Welcome Back Games – Dead Nation
A timely repost of our Dead Nation review from issue 201
With the PlayStation Store back up and running you’re probably trying to decide which of the free games Sony is offering you would be the best to grab. To help you out we’re posting our original reviews of all five of the PS3 titles being made available.
They did the mash, they did the monster mash
Surely the PS3 doesn’t need yet another zombie game? After all we’ve already been treated to the likes of Burn Zombie Burn and Zombie Apocalypse, so surely we don’t need another top-down zombie blaster? Well, as a matter of fact we do.
Dead Nation certainly isn’t without its flaws, but it’s the closest we’ve seen the PS3 come to emulating Valve’s incredibly excellent Left for Dead series. Unlike its zombie peers, Dead Nation actually has a lot more in common with Team 17’s Alien Breed series, although its online structure makes it far superior. In short, it’s the best top-down shooter that’s currently available on PSN.
Developed by the same team that made the excellent Super Stardust HD, Dead Nation is a visually stunning game that sees a lone survivor – or survivors if you’re playing with a friend – trying to survive a zombie apocalypse.
The weakest part of Dead Nation is definitely its story, which is an old hoary piece of work that could have been cut out from a dozen zombie films. It involves government conspiracies, average voice acting and an ending that you can see coming a mile off. Worry not though, for Dead Nation’s relentless gameplay will have you playing into the last cheesy bit of dialogue is displayed onscreen.
The first thing that impresses about Dead Nation is its sheer size. This is a large title for a download game, with 10 massive levels to fight through. Although you’re initially equipped with a few basic weapons you’ll soon be able to get your hands on a whole range of devastating items ranging from shotguns to rocket launchers. Money can be found in the back of cars, in chests or on defeated zombies and handy weapon shops are liberally scattered around each stage.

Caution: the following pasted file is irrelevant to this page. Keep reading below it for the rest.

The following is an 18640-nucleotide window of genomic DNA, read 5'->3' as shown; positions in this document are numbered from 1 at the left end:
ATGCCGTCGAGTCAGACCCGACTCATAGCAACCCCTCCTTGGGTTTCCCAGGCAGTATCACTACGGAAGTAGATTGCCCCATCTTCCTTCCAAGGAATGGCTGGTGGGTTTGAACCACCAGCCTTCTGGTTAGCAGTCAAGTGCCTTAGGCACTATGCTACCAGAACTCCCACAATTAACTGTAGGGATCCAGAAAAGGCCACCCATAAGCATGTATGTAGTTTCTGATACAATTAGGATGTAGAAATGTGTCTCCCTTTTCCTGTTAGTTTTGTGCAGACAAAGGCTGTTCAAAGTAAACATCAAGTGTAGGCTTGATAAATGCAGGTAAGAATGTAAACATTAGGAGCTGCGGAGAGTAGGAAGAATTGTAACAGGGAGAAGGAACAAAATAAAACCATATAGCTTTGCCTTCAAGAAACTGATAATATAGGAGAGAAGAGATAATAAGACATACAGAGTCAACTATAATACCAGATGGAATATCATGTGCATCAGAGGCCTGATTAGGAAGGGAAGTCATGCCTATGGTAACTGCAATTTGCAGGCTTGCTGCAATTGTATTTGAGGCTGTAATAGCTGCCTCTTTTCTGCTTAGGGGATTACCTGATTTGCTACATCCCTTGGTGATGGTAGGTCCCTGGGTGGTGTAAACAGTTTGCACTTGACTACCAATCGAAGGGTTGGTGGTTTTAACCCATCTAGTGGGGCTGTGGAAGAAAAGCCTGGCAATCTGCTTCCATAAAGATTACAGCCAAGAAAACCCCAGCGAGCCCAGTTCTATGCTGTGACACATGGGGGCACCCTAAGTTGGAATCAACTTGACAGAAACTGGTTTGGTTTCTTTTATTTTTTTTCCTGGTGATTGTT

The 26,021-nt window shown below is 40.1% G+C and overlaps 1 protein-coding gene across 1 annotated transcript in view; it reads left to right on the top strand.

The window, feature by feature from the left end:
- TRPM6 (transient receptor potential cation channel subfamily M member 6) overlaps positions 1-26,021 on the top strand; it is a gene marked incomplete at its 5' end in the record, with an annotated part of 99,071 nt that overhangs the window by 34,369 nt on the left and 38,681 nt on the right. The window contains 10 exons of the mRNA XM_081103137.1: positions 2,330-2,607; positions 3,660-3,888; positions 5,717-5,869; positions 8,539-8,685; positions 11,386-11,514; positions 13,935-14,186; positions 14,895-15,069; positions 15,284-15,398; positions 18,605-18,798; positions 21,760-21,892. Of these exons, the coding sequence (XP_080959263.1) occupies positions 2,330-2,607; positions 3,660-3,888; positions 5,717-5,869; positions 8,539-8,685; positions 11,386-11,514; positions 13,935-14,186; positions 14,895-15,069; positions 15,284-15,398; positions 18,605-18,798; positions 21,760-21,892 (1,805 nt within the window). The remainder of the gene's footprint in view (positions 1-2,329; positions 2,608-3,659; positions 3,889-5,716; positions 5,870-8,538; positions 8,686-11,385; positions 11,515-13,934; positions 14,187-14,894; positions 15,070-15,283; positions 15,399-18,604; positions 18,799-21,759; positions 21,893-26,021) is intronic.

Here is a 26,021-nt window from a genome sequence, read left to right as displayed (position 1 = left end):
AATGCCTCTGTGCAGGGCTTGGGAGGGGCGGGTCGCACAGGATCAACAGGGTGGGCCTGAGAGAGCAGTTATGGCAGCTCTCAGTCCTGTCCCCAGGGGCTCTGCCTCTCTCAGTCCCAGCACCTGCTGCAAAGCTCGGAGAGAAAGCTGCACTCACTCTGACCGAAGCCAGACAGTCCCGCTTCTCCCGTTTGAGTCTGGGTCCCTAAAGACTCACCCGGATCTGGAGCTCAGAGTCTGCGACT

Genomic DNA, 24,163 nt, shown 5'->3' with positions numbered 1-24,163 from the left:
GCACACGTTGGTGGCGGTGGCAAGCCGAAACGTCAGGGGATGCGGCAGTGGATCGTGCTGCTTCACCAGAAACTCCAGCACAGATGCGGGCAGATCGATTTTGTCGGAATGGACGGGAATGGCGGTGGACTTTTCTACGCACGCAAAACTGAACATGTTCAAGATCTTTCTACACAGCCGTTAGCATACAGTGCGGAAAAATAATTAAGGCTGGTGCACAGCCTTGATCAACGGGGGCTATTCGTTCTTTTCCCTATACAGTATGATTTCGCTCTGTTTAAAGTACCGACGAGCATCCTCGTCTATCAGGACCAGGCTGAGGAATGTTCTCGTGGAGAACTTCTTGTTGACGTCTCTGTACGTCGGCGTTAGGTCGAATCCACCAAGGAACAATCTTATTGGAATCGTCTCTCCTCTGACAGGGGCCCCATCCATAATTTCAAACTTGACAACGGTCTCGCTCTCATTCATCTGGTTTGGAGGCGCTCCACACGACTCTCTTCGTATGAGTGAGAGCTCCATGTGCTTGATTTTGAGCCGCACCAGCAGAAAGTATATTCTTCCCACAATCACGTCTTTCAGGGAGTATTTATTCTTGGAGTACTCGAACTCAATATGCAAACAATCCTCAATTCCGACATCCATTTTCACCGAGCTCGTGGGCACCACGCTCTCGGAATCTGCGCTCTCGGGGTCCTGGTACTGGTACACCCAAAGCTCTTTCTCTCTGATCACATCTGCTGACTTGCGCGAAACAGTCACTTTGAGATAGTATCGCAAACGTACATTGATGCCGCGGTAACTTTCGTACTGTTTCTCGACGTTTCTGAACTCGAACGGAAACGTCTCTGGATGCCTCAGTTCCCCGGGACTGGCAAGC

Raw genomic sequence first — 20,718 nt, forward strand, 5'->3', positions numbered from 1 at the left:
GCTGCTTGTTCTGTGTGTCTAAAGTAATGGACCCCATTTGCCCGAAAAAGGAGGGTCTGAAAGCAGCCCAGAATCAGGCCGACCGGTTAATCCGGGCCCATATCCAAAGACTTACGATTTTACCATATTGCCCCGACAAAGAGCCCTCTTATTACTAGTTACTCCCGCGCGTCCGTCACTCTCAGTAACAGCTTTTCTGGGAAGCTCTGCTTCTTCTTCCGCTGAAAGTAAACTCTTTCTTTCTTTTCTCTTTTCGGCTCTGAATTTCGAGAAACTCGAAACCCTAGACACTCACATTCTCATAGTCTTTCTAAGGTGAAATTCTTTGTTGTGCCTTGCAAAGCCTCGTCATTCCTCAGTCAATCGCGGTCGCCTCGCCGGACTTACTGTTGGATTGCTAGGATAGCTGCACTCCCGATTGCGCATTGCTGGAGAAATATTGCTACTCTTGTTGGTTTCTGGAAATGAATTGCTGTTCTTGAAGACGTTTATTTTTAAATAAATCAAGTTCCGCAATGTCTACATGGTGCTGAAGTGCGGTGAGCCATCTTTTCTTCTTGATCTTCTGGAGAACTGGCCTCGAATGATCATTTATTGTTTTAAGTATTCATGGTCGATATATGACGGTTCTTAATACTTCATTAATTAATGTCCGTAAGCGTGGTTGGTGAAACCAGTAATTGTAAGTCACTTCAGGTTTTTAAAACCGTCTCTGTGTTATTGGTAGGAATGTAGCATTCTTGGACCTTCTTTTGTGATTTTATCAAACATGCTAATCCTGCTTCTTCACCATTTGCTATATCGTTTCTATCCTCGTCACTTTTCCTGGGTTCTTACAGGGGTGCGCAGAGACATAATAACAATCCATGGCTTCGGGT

Weapon shops allow you to alter the range of a weapon’s fire, its power, rate of fire, ammo held and much, much more and it’s also possible to grab hold of other useful devices such as mines, flashes and grenades which can be similarly upgraded. It’s also possible to upgrade the body armour you’re wearing, but unlike weapons you have to find new upgrades as you explore the ten huge levels.
These stages are not only teaming with thousands of zombies, but they also contain some truly magnificent lighting effects. Indeed, part of Dead Nation’s power is that it’s an incredibly scary experience, with the eerie lighting and clever use of sound making for plenty of pant shitting instances of terror. There’s nothing more horrifying than having to mow down a horde of zombies with only the light of a diminishing flare for company.
It doesn’t end there though. There’s a huge range of different enemies to destroy – including some bloody big boss types that are devastatingly lethal if they’re not handled quickly – plenty of hidden secrets to discover and lovely little touches like setting off a car alarm to distract nearby zombies.
Yes the very nature of the gameplay means that it can get rather samey, but take the battle online and team up with a friend and it remains a fresh and exciting blaster. What a pity then that even normal difficulty is so insanely hard it’s likely to put many gamers off.
It’s a little too tough for its own good and the online play is occasionally laggy, but this is another polished effort from Housemarque. Just be sure that you don’t play it with the lights off, or on your own.